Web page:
(8) That said, while I mostly like his approach to hair, I'm not a fan of that massive Deanna-Troi-gone-insane pile atop Elektra's head. Looks like La Toya Jackson in an enormous wig.

    (9) Who is that Ultron is about to smooch?

    (10) Matt, you hush about the Bill of Rights. You might be correct, and nobody needs to know that!

    1. (1) It is indeed. It's funny, when they cast ScarJo as her originally, I thought it was just a case of shoehorning her into the MCU by hook or by crook. But when I see how she was drawn here (or in Miller's original run by Jansen) I see a distinct likeness. Good casting choice. Not because she did/ is doing a good job with the role, but because of the physical likeness.

      (2) Yeah, man! A whole lotta dudity in this stretch. Along the lines of your pt. 3, I bet there's something for everybody at this party. And more power to it/ them/ everyone.

      (5) Amen.

      (7) Absolutely. Self-consciously, too, I think, like okay world, here I am, I better make this count.

      (8) True. There are some even worse panels/ examples of this, too. La Toya Jackson and Elektra should never be associated by the viewer, but you're unfortunately very correct.

      (9) She's "Number Nine," the barbie-doll stand-in character from this storyline. A disadvantage of this Scenic Route approach to JRJR's career is I don't get to really dive into the writing, but there's an awful lot going on in these issues even beyond what I briefly describe. The story where Number Nine comes along, for example, starts off as an anti-factory-farming story then slowly turns from a "we're breeding chickens to have bigger wings" to a "we're breeding women to be the ideal wife-slaves" sort of deal, then grows from there into the whole Platonic world of ideals in Hell thing that follows. And in-between (!) you have the ACTS OF VENGEANCE cross-over where Doom reprograms Ultron to go after DD (in keeping with the ACTS general set-up of villains "swapping" the heroes they usually fight in order to win a coordinated victory over the good guys) but instead finds in Number Nine his ideal / flawed mate and DD has to (again!) channel Kirk and get him to Landru/Nomad himself to death.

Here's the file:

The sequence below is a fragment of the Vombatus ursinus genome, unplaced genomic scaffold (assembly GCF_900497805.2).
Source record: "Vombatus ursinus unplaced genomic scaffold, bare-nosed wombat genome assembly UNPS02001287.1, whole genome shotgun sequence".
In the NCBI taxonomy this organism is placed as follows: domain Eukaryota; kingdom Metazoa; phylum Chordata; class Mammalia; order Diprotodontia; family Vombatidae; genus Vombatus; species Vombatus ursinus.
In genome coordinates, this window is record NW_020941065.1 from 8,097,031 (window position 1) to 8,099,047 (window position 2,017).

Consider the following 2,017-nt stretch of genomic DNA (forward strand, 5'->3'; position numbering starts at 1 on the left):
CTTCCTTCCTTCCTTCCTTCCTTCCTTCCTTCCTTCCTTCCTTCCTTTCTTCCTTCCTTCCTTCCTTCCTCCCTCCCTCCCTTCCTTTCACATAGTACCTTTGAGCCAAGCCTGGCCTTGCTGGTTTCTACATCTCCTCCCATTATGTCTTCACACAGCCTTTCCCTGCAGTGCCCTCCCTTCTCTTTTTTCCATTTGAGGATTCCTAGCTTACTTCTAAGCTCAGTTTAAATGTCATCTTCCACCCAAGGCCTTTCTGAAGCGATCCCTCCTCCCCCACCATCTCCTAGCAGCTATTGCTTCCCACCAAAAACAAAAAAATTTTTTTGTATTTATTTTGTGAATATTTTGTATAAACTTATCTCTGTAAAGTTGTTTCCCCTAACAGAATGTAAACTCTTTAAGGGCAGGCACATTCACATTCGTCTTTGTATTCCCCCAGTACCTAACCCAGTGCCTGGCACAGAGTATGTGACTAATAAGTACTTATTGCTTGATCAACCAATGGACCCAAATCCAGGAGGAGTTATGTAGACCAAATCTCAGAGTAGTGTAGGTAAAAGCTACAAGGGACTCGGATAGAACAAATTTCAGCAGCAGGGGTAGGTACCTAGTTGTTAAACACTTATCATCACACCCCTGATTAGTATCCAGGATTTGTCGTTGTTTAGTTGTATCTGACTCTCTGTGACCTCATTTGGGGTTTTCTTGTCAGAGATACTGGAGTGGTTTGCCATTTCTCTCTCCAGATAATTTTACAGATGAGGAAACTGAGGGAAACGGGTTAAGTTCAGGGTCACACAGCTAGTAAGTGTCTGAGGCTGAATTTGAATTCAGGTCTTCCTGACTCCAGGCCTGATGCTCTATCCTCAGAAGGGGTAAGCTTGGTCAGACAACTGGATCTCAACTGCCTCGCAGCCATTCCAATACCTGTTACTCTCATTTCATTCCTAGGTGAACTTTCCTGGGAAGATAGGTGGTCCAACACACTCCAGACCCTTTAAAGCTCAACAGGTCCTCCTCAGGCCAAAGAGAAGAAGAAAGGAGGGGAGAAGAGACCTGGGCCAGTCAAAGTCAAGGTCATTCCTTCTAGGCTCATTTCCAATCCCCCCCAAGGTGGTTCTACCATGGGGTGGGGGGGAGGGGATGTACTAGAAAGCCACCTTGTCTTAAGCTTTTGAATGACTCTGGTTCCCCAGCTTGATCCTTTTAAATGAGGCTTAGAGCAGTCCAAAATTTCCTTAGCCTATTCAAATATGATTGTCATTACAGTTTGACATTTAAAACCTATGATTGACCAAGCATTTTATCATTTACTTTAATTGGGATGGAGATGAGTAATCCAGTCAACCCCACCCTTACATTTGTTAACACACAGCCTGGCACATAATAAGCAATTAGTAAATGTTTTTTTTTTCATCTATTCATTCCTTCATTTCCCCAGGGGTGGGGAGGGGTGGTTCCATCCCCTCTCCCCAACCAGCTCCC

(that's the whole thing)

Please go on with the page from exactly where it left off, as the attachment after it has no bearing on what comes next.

Phwew. Good stuff, though! I never thought much of Nocenti's other stuff I've read, but this stretch of DD is ambitious as hell and she mostly pulls it off. (And the art is fantastic.)

      (10) I know, right! Stop it, Matt, STOP IT RIGHT NOW.

  2. That "Man Without Fear" splash page is, in my humble (and biased!) opinion, one of the single greatest pieces of art in all of comics. You've got the awesome kinetic flow, the homages to DD's old costumes, and the big story pay-off of waiting to see Matt in the costume for the first time.